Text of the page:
No offense to Ben Emelogu, Kennedy Meeks or Anthony Barber, but it was never really much of a contest to begin with. From the moment they stepped foot on their respective campuses, Duke’s Jabari Parker and Syracuse’s Tyler Ennis made it clear they were the biggest and baddest freshmen around. And from November up until present day February, it has been painfully clear that Ennis and Parker are two of the best (if not the two best) freshmen in the entire country.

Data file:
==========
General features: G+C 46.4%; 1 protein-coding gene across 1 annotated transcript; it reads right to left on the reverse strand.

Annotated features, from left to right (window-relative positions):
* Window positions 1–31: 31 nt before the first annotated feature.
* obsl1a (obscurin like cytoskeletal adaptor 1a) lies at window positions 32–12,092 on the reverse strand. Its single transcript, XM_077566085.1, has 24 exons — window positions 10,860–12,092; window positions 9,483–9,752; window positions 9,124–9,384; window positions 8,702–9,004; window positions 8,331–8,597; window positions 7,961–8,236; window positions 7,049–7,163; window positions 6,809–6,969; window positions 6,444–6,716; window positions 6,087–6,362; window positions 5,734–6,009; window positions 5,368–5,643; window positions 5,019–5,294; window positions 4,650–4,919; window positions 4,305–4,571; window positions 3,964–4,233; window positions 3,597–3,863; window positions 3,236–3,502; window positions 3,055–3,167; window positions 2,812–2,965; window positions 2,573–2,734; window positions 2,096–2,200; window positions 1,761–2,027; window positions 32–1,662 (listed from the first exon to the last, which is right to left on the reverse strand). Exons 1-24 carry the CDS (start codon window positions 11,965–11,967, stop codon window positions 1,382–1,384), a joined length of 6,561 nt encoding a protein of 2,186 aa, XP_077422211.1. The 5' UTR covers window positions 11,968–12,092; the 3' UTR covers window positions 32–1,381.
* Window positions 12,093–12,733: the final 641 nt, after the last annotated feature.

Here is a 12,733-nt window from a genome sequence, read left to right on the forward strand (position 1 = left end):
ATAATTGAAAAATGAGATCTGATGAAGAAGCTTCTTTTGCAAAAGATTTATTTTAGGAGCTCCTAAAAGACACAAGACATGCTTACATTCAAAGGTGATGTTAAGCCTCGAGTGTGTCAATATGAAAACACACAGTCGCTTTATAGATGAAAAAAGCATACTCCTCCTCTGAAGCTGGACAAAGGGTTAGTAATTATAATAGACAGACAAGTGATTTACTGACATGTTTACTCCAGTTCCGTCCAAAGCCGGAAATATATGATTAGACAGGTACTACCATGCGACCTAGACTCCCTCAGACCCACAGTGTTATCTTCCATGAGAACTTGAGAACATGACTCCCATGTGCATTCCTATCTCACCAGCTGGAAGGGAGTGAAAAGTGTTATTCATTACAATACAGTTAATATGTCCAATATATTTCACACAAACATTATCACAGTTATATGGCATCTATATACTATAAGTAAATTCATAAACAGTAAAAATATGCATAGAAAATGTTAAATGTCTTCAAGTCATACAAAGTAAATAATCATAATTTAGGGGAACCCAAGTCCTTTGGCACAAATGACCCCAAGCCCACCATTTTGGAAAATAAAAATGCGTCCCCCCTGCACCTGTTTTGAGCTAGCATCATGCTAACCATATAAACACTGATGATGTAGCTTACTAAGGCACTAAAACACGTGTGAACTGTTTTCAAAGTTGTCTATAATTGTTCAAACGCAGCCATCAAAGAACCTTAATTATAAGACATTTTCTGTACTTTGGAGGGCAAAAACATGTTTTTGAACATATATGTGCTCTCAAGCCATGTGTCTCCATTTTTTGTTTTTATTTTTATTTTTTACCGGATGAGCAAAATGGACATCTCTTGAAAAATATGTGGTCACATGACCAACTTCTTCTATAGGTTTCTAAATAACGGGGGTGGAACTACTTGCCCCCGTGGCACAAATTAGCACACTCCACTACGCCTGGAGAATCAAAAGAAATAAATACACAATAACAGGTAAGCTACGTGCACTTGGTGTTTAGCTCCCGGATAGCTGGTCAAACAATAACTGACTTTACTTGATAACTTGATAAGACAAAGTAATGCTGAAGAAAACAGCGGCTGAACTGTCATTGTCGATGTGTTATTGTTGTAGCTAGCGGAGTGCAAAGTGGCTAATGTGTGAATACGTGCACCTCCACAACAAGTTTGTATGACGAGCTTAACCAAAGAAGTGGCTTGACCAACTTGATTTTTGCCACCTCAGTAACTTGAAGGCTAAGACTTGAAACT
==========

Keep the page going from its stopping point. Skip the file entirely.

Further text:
While Parker started white-hot, recording countless 20+ point games in his first few weeks in a Blue Devil uniform, Ennis remained steady and consistent. Parker dominated the national POY conversation up until about December, when he ultimately handed the torch to Creighton’s Doug McDermott, who has not relinquished his grasp on the top honors since. So while it seems unlikely Jabari, or anyone else for that matter, will be able to catch McDermott, Parker still has his eyes set on ACC POY and ROY trophies in what will likely be his only season in Durham. While no one debates Parker’s next-level readiness from an offensive arsenal standpoint as well as physical makeup and his NBA-ready frame, Parker’s defense is lacking and he can be a liability at times. That gap in his game is overshadowed by the dunks, step back isolation jumpers, often gaudy rebounding numbers and solid rim protecting, but the ‘other’ side of the ball still remains an issue. It is understandable why he continues to receive what some might call backhanded praise, comparing him to Carmelo Anthony, who while a prolific scorer, is not known for his defensive prowess by any means. While Parker’s projected national-level accolades have dropped since his scorching start, Syracuse point guard Tyler Ennis has been shooting up the rankings over the past few months.